Date of Award

Spring 5-14-2021

Document Type


Degree Name

Master of Arts (MA)



First Advisor

Dr. Jennifer Flaherty

Second Advisor

Dr. Katie Simon

Third Advisor

Dr. Julian Knox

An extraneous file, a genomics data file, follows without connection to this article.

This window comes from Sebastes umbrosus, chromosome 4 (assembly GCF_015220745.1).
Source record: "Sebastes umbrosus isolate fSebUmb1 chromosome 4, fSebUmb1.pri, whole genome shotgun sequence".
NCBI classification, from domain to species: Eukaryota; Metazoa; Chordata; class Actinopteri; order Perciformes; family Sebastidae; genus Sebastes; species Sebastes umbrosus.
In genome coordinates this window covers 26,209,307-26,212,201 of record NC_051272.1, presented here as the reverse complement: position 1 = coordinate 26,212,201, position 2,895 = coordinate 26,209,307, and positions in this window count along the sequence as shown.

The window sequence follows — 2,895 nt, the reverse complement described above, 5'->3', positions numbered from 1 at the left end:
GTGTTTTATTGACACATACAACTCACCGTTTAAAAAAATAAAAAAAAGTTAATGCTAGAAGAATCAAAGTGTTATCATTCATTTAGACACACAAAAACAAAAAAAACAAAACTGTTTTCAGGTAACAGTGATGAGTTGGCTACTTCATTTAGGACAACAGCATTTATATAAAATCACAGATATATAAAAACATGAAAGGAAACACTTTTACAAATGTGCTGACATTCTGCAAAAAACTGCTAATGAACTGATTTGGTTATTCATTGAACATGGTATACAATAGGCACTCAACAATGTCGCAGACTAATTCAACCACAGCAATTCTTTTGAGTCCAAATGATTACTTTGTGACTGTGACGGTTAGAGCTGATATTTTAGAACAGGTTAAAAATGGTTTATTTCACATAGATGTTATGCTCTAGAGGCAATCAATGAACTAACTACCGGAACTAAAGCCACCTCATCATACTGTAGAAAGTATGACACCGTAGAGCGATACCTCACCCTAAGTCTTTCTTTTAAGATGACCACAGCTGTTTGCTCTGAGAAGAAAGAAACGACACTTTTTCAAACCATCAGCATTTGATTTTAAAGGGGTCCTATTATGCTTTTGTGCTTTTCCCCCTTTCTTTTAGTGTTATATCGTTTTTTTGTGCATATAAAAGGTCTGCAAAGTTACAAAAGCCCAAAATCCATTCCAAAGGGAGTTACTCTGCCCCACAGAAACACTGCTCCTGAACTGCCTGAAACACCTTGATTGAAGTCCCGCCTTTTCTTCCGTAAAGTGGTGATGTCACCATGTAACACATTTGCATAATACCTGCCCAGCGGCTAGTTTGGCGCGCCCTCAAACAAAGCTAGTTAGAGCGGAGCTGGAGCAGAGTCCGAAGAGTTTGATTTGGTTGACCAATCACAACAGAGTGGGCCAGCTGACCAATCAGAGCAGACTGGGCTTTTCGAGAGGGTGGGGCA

This thesis re-evaluates Anne Brontë’s critically undervalued novel The Tenant of Wildfell Hall (1848) through its noisy women. By joining the fields of narratology and noise studies, I argue for the subversive noisiness of a novel that has been overwhelmingly dismissed by critics as a text of female silence, subjugation, and subordination. However, by offering a soundscape of gendered noise and proliferating female voices, Brontë privileges the sounds of women’s voices in such a way that female noise “re-voices” the masculine origins of the novel (Gilbert Markham’s frame narrative). Contrary to traditional readings of Brontë’s heroine, Helen Huntingdon proves subversively noisy on two levels: her verbal interventions in noisy drawing rooms and her noisy narration through her diary and letters. I read both instances as sources of noise in the novel and argue for Anne Brontë’s significant role in constructing a powerfully noisy (female)Victorian novel. In The Tenant of Wildfell Hall, women make noise against paternal figures and paternal narratives that seek to silence them. With its drawing rooms filled with the sonic violence of drunken men and its two gendered narratives (Helen and Gilbert’s competing accounts) filled with narrative violence, the novel proves overwhelmingly noisy on multiple levels. However, because of the deafening nature of female noise, Helen Huntingdon conversely imprisons the male voice in her narrative and overwhelms male voices with her noise, undoing the male frame that threatens her imprisonment.